‘Agnipath’ a Frontal Attack on Rural India
MODI promised one-rank-one-pension (OROP) to the armed forces personnel in his quest to capture Delhi in 2014. After eight years all he has ended up giving is no-rank-no-pension (NRNP). He has administered another rude shock to the Indian armed forces by launching the ‘Agnipath’ scheme of recruiting 46,000 soldiers for a short period of 4 years.
The maverick policy thrust down the institution's throat has left the armed forces leadership in a state of stupor and sent shock waves through rural India. The youth are up in arms at the government's highhandedness in first cancelling the recruitment and then making the military service unattractive, by withdrawing the job security and post retirement pensions.
On an average the army has been recruiting around 50,000 men every year since 2015. The process of recruitment in the army was expediently stopped in 2020 using the pretext of Covid-19 pandemic. However, during this period the naval and air force continued to enlist sailors and airmen. In the current year, under the Agnipath scheme only 40,000 would join the Army, leading to massive shortfalls at the unit level. The Air Force and Indian Navy will get 3,000 Agniveers each.
“We know best and you don’t understand’ approach, a hallmark of the Modi government is once again displayed in defence of an indefensible policy. A similar approach was adopted to tackle the backlash after announcing the lopsided policies like the demonetisation, GST and farm laws. Such audacity and arrogance first destroyed jobs in the small and medium scale sectors and now Modi is hell bent on destroying the armed forces, the best performing institution in the country today.
The government is trying to hard-sell the scheme through massive media campaigns but the unemployed youth of the country remains unconvinced about its motives and intentions in pushing the scheme.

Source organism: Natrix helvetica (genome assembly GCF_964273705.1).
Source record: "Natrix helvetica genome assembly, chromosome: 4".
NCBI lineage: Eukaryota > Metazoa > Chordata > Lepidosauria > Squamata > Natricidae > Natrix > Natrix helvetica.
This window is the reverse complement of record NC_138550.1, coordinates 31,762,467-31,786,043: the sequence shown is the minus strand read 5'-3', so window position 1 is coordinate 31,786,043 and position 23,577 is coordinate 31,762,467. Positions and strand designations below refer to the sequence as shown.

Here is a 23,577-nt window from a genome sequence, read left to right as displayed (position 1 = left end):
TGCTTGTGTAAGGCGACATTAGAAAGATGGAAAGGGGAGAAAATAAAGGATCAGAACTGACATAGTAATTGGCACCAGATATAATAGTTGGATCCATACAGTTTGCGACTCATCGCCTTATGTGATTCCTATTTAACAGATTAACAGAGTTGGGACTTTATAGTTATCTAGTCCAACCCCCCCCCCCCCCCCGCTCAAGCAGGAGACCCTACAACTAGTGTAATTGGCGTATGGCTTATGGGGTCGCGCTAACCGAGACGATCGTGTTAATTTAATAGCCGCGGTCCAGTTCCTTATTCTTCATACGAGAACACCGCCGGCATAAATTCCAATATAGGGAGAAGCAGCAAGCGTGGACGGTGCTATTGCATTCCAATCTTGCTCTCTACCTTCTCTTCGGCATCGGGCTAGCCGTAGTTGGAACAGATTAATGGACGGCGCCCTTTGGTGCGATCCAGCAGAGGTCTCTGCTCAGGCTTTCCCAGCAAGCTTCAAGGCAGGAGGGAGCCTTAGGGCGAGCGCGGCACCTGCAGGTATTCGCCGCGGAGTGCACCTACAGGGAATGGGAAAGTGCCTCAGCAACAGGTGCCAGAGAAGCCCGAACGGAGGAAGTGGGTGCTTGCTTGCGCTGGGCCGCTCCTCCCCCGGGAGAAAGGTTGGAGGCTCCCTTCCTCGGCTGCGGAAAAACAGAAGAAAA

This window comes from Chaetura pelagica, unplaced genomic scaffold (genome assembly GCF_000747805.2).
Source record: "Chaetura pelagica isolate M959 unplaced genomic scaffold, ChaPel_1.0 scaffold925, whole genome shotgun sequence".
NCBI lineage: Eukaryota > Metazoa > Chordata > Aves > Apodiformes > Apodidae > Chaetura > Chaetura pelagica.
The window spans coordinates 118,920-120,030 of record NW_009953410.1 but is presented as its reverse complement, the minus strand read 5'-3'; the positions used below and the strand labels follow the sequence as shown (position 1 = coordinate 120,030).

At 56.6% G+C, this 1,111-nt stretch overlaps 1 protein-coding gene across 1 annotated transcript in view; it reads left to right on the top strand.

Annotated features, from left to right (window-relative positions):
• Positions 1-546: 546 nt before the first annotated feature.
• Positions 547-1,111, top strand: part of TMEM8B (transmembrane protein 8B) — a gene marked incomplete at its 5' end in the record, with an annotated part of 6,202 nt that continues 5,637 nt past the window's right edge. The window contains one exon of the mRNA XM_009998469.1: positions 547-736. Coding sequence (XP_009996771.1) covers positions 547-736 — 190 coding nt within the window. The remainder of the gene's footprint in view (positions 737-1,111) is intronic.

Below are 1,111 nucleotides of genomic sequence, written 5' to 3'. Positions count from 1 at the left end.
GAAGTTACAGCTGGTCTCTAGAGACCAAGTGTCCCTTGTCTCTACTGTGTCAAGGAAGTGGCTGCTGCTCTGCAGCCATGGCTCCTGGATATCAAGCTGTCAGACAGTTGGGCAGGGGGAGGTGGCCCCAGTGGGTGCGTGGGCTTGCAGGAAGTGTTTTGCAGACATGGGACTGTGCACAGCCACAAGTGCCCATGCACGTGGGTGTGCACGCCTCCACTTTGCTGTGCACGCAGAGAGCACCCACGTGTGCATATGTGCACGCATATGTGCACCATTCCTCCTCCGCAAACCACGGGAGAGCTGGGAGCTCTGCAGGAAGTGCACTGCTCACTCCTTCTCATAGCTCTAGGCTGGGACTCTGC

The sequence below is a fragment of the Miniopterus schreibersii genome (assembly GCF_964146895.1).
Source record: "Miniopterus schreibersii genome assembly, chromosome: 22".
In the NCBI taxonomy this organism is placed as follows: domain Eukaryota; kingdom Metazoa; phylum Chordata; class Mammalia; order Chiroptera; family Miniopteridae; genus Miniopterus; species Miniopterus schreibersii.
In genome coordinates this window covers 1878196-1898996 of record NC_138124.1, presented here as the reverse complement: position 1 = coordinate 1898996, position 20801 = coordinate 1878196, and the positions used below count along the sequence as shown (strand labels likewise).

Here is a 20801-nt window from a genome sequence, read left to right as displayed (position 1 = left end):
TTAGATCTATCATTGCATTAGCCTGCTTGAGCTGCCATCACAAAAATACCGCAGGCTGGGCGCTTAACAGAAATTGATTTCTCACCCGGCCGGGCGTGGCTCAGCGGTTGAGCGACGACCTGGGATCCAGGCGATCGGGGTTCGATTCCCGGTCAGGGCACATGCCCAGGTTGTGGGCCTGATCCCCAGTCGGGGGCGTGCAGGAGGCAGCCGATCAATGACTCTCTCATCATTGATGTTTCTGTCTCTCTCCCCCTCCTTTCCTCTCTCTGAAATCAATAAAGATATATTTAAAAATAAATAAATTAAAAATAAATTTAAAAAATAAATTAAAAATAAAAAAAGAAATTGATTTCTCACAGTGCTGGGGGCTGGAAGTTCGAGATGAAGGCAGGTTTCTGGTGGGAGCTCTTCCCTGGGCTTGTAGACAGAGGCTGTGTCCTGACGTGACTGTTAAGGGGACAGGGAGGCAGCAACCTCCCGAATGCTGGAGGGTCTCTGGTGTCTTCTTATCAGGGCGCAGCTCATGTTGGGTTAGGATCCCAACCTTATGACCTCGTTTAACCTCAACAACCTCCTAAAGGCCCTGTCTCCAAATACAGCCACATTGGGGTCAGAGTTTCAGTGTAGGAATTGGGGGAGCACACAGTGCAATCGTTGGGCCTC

There is utter confusion in the government as the youth, across the country, are out on streets protesting against the government's decision to suck jobs and social security provisions in an era of high inflation and rising unemployment.
One arm of the government is busy contradicting the other. A few serving admirals, generals and air marshals have been deployed by the government PR machinery to sell the scheme, but the arguments put forth by them in defence of Agnipath are at best flimsy and illogical.
A serving general says, in a press conference, that downsizing the armed forces is a long pending reform and the service have been contemplating a leaner profile since 1984. While the ministry of defence (MoD) says that the number of volunteers being recruited under the scheme would rise from 46,000 volunteers in each of the first four years, to 90,000 volunteers in the fifth year, and to 125,000 in the sixth year.
Some say that this would help the armed forces save money which could be better utilised for modernisation, a euphemism for fattening the coffers of western military-industrial complex and the new-born private defence industry in the country. Others in the establishment claim that the scheme is not designed to prune pay and pension bills, it is only to make the forces look youthful by reducing the average age of a jawan from 32 to 26. This is a specious argument because a 32-year-old person is by no stretch of imagination unfit to perform military duties. Virat Kohli is 33-years-old and is at the peak of his fitness. A military training program and routine that cannot keep a soldier fit in his/her early 30s needs to be scrapped.